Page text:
Similar to most types of home renovations or upgrades, it is almost impossible to give an accurate quote without an inspection of your home. On average, however, the price of an air exchanger is a little over $4,000 but it will depend on your home’s configuration and whether you choose an integrated system or a stand-alone unit.
This type of project is also not recommended as a DIY improvement for homeowners. It is important to look for a qualified and reliable contractor and compare at least 3 quotes.
Thermodynamic air exchangers and their advantages
Air always has heat energy. In winter, however, the air is cold and heating becomes necessary. Heat pumps and thermodynamic heat exchangers can capture ambient air and direct it to ducts with antifreeze liquid. This type of system is very effective because when it is freezing cold, the ait that circulates around the ducts will heat the antifreeze liquid or refrigerant.
The refrigerant absorbs the heat in the air, heats it, and evaporates. The compressor will increase the pressure of the vapor produced and increases the temperature further.
The compressed steam then becomes really hot and is used to heat your home.
One of the biggest advantages of a thermodynamic air exchanger is that with a single unit, they combine the functions of a heat recovery heat pump air exchanger and an air exchanger. In most cases, they are separate.
The lifespan of such a system is also longer because all of its components are integral in a single device that is installed in your home.
You also eliminate the need for an outdoor condenser taking up space outside the home.
Do you need humidity control?
The heat recovery ventilator, also known as HRV, is a very popular type of heat exchanger. It allows fresh air to come in from the outside.
An energy recovery ventilator or ERV is another type of system. The basic difference between both systems is the core’s nature. An HRV has a metal core while an ERV has a paper-like material that absorbs moisture.
With regards the cost, the price is not significantly different. In terms of energy consumption, it is almost the same but an HRV requires more maintenance because the metal core requires periodic cleaning to prevent mold.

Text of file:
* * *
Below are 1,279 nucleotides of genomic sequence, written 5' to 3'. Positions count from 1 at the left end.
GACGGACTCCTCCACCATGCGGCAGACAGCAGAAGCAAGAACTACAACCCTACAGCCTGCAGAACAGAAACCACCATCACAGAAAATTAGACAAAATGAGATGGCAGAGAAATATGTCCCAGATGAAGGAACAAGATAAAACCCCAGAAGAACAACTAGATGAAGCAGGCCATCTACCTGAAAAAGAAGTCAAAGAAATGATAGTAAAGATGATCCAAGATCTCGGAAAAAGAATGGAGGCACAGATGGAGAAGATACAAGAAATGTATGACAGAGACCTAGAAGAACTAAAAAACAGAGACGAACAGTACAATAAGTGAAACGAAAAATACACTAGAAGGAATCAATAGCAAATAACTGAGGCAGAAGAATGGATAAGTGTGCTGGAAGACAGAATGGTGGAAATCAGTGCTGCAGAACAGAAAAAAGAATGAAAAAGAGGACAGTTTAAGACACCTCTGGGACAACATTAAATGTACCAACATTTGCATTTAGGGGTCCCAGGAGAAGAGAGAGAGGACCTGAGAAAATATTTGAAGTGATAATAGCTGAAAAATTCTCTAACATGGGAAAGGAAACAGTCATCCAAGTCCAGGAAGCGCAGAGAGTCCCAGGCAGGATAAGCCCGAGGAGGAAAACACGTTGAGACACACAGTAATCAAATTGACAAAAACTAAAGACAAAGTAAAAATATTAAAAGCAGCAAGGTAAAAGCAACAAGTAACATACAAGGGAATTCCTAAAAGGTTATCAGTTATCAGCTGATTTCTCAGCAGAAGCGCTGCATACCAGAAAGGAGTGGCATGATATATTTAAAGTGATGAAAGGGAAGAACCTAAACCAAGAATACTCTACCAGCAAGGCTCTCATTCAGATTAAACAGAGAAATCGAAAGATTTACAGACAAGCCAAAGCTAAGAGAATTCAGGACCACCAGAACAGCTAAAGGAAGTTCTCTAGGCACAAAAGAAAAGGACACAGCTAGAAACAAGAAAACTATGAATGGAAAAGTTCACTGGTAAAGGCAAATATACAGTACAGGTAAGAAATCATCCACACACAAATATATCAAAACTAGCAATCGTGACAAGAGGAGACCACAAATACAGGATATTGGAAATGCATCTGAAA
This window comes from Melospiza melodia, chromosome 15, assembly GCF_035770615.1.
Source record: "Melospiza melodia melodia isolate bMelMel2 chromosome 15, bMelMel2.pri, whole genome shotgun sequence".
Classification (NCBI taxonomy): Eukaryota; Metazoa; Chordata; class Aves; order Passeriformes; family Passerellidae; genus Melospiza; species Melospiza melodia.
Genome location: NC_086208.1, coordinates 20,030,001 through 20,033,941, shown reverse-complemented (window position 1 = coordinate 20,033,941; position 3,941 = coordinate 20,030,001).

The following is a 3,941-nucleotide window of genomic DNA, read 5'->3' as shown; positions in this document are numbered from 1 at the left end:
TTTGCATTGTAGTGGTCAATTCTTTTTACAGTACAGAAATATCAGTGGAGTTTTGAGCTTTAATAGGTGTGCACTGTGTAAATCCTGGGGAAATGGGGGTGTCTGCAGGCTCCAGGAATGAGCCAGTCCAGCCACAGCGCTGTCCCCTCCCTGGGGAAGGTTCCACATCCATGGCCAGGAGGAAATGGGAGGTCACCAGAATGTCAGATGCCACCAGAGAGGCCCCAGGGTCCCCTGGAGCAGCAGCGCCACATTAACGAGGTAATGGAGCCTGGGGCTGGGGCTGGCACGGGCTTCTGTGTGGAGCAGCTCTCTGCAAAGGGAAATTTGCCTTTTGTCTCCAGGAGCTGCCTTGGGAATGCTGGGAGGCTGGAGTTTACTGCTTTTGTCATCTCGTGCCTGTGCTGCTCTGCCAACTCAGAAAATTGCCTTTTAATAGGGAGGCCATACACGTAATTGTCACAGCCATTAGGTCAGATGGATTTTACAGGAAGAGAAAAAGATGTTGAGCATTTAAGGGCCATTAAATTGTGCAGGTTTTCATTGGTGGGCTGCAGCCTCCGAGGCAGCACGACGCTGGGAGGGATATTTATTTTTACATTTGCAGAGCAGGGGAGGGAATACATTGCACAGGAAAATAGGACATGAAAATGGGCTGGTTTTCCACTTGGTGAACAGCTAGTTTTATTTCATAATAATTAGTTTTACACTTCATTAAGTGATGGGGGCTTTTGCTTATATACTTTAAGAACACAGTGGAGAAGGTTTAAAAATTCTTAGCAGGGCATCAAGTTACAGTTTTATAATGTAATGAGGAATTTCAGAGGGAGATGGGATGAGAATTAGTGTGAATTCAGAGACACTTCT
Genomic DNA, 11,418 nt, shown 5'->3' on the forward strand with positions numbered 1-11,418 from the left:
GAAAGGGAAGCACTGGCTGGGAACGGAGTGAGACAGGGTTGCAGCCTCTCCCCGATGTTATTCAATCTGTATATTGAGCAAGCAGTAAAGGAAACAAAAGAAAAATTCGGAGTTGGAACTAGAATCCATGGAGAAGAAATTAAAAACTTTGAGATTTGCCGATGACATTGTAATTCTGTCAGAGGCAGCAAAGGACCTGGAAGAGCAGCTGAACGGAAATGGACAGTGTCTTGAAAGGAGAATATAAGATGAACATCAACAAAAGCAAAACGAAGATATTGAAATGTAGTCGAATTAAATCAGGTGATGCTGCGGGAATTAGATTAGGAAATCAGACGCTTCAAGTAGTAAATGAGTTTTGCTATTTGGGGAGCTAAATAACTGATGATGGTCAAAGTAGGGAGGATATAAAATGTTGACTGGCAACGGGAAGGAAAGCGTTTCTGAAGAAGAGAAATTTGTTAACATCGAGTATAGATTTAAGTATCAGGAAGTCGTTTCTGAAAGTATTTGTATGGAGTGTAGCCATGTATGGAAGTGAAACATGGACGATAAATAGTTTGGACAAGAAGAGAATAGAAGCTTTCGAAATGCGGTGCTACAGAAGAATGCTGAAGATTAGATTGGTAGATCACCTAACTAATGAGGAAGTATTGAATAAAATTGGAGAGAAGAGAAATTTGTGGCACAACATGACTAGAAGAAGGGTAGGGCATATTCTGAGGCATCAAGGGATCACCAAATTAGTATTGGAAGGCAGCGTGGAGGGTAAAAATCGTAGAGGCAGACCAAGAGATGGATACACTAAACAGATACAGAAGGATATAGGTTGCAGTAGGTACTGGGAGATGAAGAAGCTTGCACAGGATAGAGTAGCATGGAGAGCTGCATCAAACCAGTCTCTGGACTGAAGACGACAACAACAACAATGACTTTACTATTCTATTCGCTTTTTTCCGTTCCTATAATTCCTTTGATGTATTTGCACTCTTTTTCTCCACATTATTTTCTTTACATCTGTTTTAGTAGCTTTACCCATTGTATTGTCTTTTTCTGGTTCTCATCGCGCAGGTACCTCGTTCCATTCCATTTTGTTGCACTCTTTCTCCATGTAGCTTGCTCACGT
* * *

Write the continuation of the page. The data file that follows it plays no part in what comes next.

Choosing the type of air exchanger or heat pump
Usually, a family of four living in a house with less than 2,000 square feet, will produce a lot of humidity during their daily activities (showers/bath, cooking, breathing…).
An HRV will help eliminate excess humidity and maintain a rate of around 40%. In winter, the ideal humidity level for the home and the health of your household is between 35% and 40%.
The energy recovery ventilator (ERV), whose role is to redistribute the humidity that would have been evacuated will maintain a humidity level that would exceed 45%.
For a smaller apartment that is empty most of the time, it is recommended to reduce the frequency of air exchanges in the HRV in order to avoid excessive loss of heat and humidity. To maintain adequate air quality when your home is unoccupied, simply operate your HRV intermittently, such as 20 minutes every hour.
For larger properties with dispersed humidity or in a house few residents and less humidity generated), a heat recovery ventilator (HRV) which evacuates it to the outside 24 hours a day could lower the humidity below the recommended level of 35%.
The solution would be to use a humidifier during the winter period or to operate the ERV intermittently to avoid making the air too dry. When it comes to air conditioning, the ERV will work in cooperation with your air conditioner with the common goal of dehumidifying the incoming air and transferring that excess moisture to the exhaust air.
In Quebec, the choice between an air exchanger with a heat pump (HRV) or an air exchanger with an energy recovery heat pump (ERV) will be made based on the climate, the type of residence, and its occupancy rate.
On the other hand, a thermodynamic air exchanger, being both HRV and ERV, adapts to all types of climates, residency rate, and type of residence, simplifying your choices!
Compare 3 free quotes to buy your air exchanger
Your thermodynamic air exchanger or your HRV or VRE heat pump air exchanger will heat or cool your home while respecting the environment and reducing your carbon footprint.
You will also enjoy tremendous savings on your energy bill.
If you need advice on which heat pump air exchanger to choose, simply fill out the online request form below. You will receive FREE and NO OBLIGATION quotes from experienced HVAC specialists in your area.